Drake & Scull management engaged with the workers to address their concerns immediately. The delay in payments was an unanticipated and unprecedented occurrence for Drake & Scull Qatar and we have taken the necessary steps to prevent such a situation from arising in the future.”

How long the workers went without a paycheck is still in dispute.

The BWI representative said the men he spoke to were being paid QR1,600 monthly, which includes a food allowance.

Msheireb Properties is a part of Qatar Foundation, which has published minimum worker welfare standards that require its contractors to go beyond what’s set out in the law. The company said it is investigating the incident and has already met with the main contractor and subcontractor to identify how the dispute arose:

“Msheireb Properties is working closely with parties involved to ensure that this situation is resolved as soon as possible and in a satisfactory manner,” it said, adding that it contractually requires all contractors and suppliers to abide by Qatar’s laws.

“Msheireb Properties is taking this incident seriously and is firmly committed to stand against any form of exploitation, abuse or injustice.”

Thoughts?

The fire at a labor camp earlier this month.

Ijaz Khan

The fire at a labor camp earlier this month.

A dozen Sri Lankan expats displaced by a massive labor camp fire earlier this month have been arrested and are expected to be deported from Qatar after apparently refusing to go to work last week.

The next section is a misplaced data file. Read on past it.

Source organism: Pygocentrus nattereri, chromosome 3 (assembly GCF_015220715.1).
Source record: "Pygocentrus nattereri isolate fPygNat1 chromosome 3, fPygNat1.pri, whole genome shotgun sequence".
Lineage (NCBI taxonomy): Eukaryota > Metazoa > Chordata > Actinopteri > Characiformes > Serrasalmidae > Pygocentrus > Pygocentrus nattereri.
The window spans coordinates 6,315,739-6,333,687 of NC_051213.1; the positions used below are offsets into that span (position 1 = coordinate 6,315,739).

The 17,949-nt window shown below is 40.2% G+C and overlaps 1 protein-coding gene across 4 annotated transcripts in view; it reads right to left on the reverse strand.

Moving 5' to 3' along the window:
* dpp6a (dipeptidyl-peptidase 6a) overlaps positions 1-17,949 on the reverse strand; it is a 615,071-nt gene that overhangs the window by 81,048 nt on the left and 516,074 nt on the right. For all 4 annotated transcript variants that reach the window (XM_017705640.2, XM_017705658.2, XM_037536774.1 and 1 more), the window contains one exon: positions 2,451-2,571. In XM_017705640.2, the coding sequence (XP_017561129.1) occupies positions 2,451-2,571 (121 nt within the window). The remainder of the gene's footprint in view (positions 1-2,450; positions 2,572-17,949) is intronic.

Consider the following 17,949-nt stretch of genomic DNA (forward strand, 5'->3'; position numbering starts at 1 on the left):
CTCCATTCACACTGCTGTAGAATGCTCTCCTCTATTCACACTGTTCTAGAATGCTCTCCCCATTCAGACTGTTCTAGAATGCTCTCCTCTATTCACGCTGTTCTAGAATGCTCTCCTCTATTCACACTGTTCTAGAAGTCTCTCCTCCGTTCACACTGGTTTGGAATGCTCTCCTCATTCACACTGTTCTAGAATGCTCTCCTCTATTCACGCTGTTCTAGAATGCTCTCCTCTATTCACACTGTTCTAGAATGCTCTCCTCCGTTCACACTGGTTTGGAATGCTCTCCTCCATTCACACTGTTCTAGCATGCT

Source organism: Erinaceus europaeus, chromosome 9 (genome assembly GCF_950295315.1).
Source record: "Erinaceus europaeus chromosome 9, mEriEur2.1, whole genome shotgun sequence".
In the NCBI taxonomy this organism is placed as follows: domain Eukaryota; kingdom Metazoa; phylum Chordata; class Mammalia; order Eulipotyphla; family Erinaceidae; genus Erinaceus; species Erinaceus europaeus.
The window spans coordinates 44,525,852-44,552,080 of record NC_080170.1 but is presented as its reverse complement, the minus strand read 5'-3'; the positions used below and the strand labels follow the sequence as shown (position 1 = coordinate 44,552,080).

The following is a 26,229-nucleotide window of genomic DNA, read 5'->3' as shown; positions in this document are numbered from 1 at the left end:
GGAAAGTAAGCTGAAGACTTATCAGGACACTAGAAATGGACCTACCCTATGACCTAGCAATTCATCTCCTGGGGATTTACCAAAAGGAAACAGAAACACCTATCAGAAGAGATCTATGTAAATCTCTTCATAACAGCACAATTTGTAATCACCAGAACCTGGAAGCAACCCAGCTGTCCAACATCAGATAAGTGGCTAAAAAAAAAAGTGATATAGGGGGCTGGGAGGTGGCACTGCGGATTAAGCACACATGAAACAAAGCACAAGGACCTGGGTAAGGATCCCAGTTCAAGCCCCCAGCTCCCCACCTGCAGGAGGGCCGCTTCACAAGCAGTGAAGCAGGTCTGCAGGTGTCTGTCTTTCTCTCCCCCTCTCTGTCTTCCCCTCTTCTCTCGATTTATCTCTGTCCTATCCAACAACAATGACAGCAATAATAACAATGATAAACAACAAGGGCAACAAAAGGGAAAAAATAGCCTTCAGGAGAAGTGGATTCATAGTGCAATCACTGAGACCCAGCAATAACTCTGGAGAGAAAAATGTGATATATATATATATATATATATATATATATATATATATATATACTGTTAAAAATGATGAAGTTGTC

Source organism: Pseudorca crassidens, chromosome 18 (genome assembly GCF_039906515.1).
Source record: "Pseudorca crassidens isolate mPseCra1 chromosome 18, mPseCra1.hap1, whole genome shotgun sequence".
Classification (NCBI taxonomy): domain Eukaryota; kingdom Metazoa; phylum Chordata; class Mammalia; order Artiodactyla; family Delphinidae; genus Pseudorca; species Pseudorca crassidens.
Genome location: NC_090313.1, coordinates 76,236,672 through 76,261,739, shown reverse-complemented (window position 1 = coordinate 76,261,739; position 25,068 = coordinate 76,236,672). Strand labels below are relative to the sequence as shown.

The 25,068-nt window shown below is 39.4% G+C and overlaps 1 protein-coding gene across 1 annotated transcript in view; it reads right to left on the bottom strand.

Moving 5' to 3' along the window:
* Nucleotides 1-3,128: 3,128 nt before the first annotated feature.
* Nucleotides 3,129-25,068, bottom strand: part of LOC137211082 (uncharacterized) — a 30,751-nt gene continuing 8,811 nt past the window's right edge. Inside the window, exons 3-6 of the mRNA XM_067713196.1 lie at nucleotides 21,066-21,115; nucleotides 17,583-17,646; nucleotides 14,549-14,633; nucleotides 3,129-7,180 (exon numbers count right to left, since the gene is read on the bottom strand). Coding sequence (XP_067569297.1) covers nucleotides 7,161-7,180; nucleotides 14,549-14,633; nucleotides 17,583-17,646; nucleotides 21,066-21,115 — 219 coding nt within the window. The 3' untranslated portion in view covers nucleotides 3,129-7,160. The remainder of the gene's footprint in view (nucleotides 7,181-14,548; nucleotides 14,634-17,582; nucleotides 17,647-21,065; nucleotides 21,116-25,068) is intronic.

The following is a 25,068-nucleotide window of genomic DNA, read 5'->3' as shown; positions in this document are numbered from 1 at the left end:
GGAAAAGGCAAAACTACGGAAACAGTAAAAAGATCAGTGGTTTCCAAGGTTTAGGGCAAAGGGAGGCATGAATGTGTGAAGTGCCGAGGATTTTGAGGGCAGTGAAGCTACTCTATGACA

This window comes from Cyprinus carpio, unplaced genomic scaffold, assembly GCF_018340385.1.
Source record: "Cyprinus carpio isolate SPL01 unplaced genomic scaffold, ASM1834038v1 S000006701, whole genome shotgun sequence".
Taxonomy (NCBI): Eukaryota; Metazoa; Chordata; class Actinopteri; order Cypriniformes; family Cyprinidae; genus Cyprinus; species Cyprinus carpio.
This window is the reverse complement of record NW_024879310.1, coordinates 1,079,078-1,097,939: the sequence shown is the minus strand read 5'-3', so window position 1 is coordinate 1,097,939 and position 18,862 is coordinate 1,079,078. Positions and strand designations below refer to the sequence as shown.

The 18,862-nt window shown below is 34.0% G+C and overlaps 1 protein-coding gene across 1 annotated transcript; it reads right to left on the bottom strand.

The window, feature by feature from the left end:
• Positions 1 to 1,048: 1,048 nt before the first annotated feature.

However, a spokesperson for their employer, Seven Group, said the arrested men were not punished for failing to report to work. Instead, they stand accused of setting fires in their new labor camp, and for blocking some of their colleagues from going to work and accessing food supplies.

The detained men were among some 400 expats living in Sailiya who lost most of their possessions in this month’s fire. There were unconfirmed reports that two men died in the fire, which one of the labor camp tenants said he believed was caused by an electrical fault.

A community leader with knowledge of the incident told Doha News that the arrested men were among more than 100 individuals who effectively quit their jobs after the accident.

Wishing for home

Speaking to Doha News, the Seven Group manager said approximately 150 employees asked to be sent home in the aftermath of the fire, but did not give a specific reason why they wanted to terminate their employment.